1. >I highly doubt how on earth string theory is gonna help >you and me lead our better lives,

          If you mean directly with technology then I agree. Who knows in the future, but as string theory deals with thing near the Planck scale (or at least when we are not near that scale we have more conventional effective field theories we can work with) it seem unlikely that direct technology will be developed.

          But then science should be about understanding nature, not building technology.

          >string theory deals with ideas which doesn’t even really >exist,

          I agree that right now there is no real evidence that string theory is a good description of nature.

          >the large Hadron Collider has been in service for a long >while now, and it has failed to prove anything realistic or >practical, but just prompt more and more mysteries and >more math freaking equations and calculations.

          It was never designed to produce anything directly practical. The experiment is to probe the building blocks of nature.

          However, we do have spin-off technologies from particle physics, including developments in computing and nuclear medicine. There are many other things here.

          > The world should sit back and rethink where exactly are >we headed, drought, hunger, disaster, and all other kind >of things craving for attention, all we do is to spend >millions and billions of dollars on grant for funding futile >quantum research and sending things and so called >probes to space.

          You are suggesting that fundamental question about the Universe not be addressed?

          >This is our planet, it was fine tuned for life, for us, and >there can’t be anywhere in our universe better.

          You are staring a new topic here with this… I am not sure how it relates to amateurs in science.

          >When it comes to making it better, there shouldn’t be >distinction between amateurs or experts or the PhDs, let >just piece every idea and resources together and get the >whole thing over with.

          Okay, but the general point is that amateurs, however well meaning, are not usually expert enough to make direct contributions to this. Of course this is not always the case, but in general I think it is true.

          >We can’t leave this planet for anywhere else, the most we >can do is get couple guys to mars and hope they return.

          I disagree… but anyway.

          >We should face the real deal instead of hoping for a >breakthrough from some research of microscopic world >when we are living in scaled up one.

          And lot of researchers look into things that are more on the human scale. For example, we have climate science!

          1. Obviously yes, science is all about understanding nature, but probing nature should aim at helping the stuffs in it exploit more of it riches and potential, not just getting to know how it works. The world has strayed away from the main goal set for the creation of science, now it’s all about Nobel prizes and awesome breakthroughs even if it doesn’t impact to the lives of people in any way, we’ve all forgotten the main reason why we got involved in science in the first place. And I see no other path to applying the knowledge and information derived from understanding nature than building something for the ones in need. I also fail to see any reason why we’re so desperate to know our origin and buildings block of life (which kind of seems irrefutably impossible) when we all know the basic needs to a better life for everyone, or I’m confuse if making people’s lives better not the main aim anymore?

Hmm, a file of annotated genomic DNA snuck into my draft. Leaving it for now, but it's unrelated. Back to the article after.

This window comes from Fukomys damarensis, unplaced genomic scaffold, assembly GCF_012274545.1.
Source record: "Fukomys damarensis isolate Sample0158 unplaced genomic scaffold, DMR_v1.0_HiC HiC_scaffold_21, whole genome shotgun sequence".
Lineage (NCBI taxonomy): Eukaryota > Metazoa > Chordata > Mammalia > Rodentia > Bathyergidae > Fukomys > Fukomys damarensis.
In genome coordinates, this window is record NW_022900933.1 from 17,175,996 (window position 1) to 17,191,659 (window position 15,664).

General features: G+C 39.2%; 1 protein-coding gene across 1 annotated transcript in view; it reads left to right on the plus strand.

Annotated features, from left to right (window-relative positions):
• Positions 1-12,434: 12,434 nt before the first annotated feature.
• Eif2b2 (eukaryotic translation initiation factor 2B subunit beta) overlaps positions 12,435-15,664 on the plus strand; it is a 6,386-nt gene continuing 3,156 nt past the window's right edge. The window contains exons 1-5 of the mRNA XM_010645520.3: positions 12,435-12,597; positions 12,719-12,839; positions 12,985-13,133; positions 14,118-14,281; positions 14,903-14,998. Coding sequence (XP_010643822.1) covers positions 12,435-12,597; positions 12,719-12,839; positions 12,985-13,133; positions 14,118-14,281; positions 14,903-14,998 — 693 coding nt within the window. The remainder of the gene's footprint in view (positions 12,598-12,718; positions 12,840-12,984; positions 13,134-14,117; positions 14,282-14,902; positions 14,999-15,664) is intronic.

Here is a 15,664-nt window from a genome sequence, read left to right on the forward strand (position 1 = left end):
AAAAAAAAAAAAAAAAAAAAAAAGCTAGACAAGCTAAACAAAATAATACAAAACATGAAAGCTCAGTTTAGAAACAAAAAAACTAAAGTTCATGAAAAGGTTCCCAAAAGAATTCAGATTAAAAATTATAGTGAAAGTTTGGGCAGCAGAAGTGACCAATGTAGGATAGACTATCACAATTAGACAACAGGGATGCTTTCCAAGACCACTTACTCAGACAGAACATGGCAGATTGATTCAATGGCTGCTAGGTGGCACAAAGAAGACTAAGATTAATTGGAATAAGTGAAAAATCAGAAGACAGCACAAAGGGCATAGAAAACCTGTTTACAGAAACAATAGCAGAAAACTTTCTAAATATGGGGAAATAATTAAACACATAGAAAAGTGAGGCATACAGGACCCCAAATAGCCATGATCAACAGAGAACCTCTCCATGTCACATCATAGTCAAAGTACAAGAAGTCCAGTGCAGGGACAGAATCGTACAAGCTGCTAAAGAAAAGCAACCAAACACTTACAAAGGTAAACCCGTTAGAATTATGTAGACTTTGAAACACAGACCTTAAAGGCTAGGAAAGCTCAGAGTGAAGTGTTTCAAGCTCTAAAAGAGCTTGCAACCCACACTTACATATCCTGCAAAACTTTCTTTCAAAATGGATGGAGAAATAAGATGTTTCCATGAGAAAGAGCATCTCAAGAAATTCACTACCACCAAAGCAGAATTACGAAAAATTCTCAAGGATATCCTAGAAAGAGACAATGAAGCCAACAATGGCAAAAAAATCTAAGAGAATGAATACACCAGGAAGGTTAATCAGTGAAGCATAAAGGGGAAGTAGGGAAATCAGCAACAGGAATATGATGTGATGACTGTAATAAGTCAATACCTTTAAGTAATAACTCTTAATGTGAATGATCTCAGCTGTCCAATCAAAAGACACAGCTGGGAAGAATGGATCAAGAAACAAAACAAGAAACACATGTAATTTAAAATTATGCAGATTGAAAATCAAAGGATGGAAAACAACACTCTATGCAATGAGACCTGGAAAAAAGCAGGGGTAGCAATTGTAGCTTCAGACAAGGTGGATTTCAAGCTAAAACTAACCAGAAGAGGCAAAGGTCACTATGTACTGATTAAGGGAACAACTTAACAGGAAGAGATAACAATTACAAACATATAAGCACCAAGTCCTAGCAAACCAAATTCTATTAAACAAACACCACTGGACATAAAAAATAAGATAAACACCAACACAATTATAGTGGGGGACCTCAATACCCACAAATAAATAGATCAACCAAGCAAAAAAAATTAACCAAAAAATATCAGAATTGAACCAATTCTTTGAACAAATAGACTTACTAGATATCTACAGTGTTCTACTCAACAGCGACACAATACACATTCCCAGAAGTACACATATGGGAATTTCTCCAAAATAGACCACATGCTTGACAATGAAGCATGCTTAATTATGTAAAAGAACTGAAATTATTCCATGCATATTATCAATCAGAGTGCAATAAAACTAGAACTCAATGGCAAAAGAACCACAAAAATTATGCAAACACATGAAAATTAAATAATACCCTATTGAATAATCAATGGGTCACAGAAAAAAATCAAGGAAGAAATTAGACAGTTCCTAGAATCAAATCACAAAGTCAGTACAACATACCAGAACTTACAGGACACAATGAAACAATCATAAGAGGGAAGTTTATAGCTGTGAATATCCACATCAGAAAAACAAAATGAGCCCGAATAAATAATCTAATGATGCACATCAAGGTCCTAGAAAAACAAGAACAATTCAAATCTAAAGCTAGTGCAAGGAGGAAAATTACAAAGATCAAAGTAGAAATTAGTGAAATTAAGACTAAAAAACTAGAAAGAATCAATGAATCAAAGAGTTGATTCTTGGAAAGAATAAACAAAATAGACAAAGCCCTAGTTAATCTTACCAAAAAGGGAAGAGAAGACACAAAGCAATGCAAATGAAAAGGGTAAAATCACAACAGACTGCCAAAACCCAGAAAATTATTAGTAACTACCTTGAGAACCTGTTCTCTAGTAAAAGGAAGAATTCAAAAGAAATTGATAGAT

We’re in the universe, we’re living on a planet perfectly fit for us with minute problems, is that not enough, or better that knowing what is on the other side of the universe by spending out useful money, sending multi million dollar probes to explore. We’ve got a lot more on our plate than delving down into different worlds which doesn’t have any direct effect on us. Though it’s great exploring, but we should address the problems that seem to knock right at our doors. Sorry for the digressions.

  12. And for early notice to once with hope, the notion and concepts behind string theory and most other quantum theories can never be proven in the real world, because it doesn’t work in reality but only in the imaginative world of mathematics govern by equations and theorems, sorry for the spoiler alert dudes!

    1. And for early notice to once with hope, the notion and concepts behind string theory and most other quantum theories can never be proven in the real world, because it doesn’t work in reality but only in the imaginative world of mathematics govern by equations and theorems, sorry for the spoiler alert dudes!

      Proven is not quite the right word here. A theory is considered to be `good’ if it agrees well with nature. That is the calculations should agree with observations taking into account domain of applicability, experimental errors and the accuracy one desires.

      In principle, quantum theories of gravity (which is what I think you are hinting at) should be testable. This means that they should make some predictions that can be tested against nature. The place to look for the fingerprint of of quantum gravity is cosmology and maybe extreme astrophysics. If however, a theory makes no predictions and noting can be tested (even in principle) then one does not really have a theory.

      String theories are in principle testable, but there are many theoretical problems here with the landscape and so on…

  13. My point is, we all are trying to impact on the lives of people, the hungry guy on the street doesn’t care if string theory is real or not, it doesn’t matter if the next revolution in science comes from the PhDs or a regular random folk with basic knowledge, we all should focus on our problems and what is best for us. Everyone, regardless of being a successful scientist or an high school science freak/nerd, have equal chance and are equally likely of shaking the world with something, the only difference is the experience and knowledge the experts have. All ideas should be welcome, we should quit being too dependent on the research done in universities and experiment done in the LHC, that’s the only way we can survive long enough.